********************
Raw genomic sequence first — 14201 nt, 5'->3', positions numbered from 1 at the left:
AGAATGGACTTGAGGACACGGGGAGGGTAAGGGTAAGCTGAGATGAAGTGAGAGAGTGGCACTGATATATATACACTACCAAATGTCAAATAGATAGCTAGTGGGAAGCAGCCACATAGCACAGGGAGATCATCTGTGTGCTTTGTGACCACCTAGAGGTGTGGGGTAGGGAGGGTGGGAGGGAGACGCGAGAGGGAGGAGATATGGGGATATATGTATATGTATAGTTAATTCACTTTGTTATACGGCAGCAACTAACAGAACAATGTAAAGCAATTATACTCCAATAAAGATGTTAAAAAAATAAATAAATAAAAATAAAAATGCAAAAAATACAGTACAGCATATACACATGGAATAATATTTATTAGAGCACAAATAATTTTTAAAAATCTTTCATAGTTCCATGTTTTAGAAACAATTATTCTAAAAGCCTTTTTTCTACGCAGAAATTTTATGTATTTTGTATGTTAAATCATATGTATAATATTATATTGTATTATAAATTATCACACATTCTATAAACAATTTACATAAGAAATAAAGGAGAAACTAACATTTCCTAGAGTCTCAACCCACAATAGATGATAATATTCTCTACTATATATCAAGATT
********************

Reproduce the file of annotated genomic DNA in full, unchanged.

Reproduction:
Raw genomic sequence first — 14201 nt, 5'->3', positions numbered from 1 at the left:
AGAATGGACTTGAGGACACGGGGAGGGTAAGGGTAAGCTGAGATGAAGTGAGAGAGTGGCACTGATATATATACACTACCAAATGTCAAATAGATAGCTAGTGGGAAGCAGCCACATAGCACAGGGAGATCATCTGTGTGCTTTGTGACCACCTAGAGGTGTGGGGTAGGGAGGGTGGGAGGGAGACGCGAGAGGGAGGAGATATGGGGATATATGTATATGTATAGTTAATTCACTTTGTTATACGGCAGCAACTAACAGAACAATGTAAAGCAATTATACTCCAATAAAGATGTTAAAAAAATAAATAAATAAAAATAAAAATGCAAAAAATACAGTACAGCATATACACATGGAATAATATTTATTAGAGCACAAATAATTTTTAAAAATCTTTCATAGTTCCATGTTTTAGAAACAATTATTCTAAAAGCCTTTTTTCTACGCAGAAATTTTATGTATTTTGTATGTTAAATCATATGTATAATATTATATTGTATTATAAATTATCACACATTCTATAAACAATTTACATAAGAAATAAAGGAGAAACTAACATTTCCTAGAGTCTCAACCCACAATAGATGATAATATTCTCTACTATATATCAAGATT